Health reforms based on decisive timetable

PUBLISHED : Friday, 31 May, 2002, 12:00am
UPDATED : Friday, 31 May, 2002, 12:00am

I refer to your editorial 'Chronic indecision' (South China Morning Post, May 28), and wish to clarify that clear decisions have in fact been made on the implementation of various health-care reform measures, including those relating to the financing aspects.


Released in 1999, the Harvard Report had stimulated considerable public interest and discussions on the subject of health-care reform. On the basis of the feedback received, we subsequently proposed 11 strategic reform proposals for the three main pillars of our health-care system in the Consultation Document on Health Care Reform, which we released for public consultation in December 2000. Upon completion of the public consultation exercise, we reported back to the Health Services Panel of the Legislative Council in July 2001 and outlined the way forward.


Essentially, under an incremental approach, we are already formulating implementation plans for individual reform proposals. Those which received wide public support are being implemented first so that the public can see for themselves quickly the tangible benefits of the reform. For more complicated proposals, we are conducting further studies before consulting the public again at a later stage.


Insofar as the proposed medical saving scheme, namely, the Health Protection Account (HPA), is concerned, we are conducting detailed studies on the various aspects. Given the complexity of the subject, we anticipated, as stated in the consultation document, that it would require at least 18 months to complete the necessary indepth studies. Thereafter, another round of territory-wide public consultation will be conducted to inform the public of the details and obtain their feedback. As the HPA is intended to be a long-term financing proposal, we consider it prudent and apt to proceed step by step.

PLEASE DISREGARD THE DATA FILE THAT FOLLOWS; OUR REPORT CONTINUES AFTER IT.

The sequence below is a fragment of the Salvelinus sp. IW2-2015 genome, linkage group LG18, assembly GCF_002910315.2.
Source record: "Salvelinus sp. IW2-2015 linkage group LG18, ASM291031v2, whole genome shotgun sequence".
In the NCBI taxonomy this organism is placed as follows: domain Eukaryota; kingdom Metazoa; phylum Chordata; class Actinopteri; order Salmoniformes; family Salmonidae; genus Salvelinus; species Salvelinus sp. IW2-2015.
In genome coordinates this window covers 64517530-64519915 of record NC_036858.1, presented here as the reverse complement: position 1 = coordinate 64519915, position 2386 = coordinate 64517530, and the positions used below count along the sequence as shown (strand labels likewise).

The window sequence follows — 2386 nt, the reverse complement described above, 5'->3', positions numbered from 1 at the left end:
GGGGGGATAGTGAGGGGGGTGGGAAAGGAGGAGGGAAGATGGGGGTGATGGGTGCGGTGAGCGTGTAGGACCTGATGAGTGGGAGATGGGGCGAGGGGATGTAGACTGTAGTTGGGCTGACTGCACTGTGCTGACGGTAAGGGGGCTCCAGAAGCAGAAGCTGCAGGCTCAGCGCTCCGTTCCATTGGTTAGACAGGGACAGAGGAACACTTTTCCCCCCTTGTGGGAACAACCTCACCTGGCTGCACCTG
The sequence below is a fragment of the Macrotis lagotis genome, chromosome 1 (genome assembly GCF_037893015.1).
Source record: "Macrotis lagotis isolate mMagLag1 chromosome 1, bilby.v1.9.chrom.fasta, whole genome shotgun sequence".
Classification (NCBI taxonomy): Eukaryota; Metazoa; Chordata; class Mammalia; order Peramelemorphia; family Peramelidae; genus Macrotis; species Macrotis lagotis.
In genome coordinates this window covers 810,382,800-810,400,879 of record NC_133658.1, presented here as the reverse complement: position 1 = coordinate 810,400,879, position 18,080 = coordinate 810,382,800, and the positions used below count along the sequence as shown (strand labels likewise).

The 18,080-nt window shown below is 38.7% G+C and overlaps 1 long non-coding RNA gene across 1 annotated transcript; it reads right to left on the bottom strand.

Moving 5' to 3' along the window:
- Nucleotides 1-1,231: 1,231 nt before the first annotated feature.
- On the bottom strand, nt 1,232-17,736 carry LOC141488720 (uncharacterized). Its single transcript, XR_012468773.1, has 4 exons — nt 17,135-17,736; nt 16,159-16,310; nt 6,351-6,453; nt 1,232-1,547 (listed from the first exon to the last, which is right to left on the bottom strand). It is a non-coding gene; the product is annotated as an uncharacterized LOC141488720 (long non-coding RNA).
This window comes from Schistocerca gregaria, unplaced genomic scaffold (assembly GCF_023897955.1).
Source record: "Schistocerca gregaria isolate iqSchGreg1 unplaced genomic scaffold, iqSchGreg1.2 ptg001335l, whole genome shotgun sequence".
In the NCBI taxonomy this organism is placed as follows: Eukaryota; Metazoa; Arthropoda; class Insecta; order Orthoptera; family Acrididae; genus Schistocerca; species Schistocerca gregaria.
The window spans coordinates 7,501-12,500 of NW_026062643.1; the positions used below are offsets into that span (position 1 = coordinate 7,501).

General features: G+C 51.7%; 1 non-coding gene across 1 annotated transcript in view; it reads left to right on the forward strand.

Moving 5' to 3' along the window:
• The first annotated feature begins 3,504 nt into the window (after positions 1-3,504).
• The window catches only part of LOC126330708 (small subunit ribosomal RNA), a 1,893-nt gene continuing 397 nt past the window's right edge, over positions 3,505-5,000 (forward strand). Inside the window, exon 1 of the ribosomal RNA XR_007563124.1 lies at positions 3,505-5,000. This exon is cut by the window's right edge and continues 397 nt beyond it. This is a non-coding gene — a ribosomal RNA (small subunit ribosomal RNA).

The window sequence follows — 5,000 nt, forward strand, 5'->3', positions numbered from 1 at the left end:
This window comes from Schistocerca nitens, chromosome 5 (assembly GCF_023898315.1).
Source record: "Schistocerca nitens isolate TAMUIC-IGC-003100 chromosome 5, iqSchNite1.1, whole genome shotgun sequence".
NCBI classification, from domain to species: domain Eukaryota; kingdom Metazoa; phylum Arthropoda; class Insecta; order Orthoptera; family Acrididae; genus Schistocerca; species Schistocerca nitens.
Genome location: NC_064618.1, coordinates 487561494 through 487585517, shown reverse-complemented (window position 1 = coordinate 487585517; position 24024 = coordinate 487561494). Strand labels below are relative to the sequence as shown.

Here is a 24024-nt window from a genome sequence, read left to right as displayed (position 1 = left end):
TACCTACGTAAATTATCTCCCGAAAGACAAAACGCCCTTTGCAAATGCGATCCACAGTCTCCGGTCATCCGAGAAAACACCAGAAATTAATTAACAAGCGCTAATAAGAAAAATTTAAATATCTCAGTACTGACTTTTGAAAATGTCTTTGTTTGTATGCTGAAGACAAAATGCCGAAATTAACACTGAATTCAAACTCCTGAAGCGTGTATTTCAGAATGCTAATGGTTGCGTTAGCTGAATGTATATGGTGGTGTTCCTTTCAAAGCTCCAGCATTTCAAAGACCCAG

The other issue mentioned in your editorial concerns the introduction of fees for accident and emergency service at public hospitals. This forms part of our comprehensive review of fees structure in the public health-care sector. The review has been substantially completed and as announced on various occasions, we shall put forward our proposals to the Health Services Panel for a full discussion towards the end of this year.


We are committed to revamping our public-sector fees structure in order to better target our finite resources. Like other reform measures, we are taking the fee restructuring proposal forward in accordance with our timetable, hence there is no question of indecision on this important matter.


THOMAS YIU


for Secretary for Health and Welfare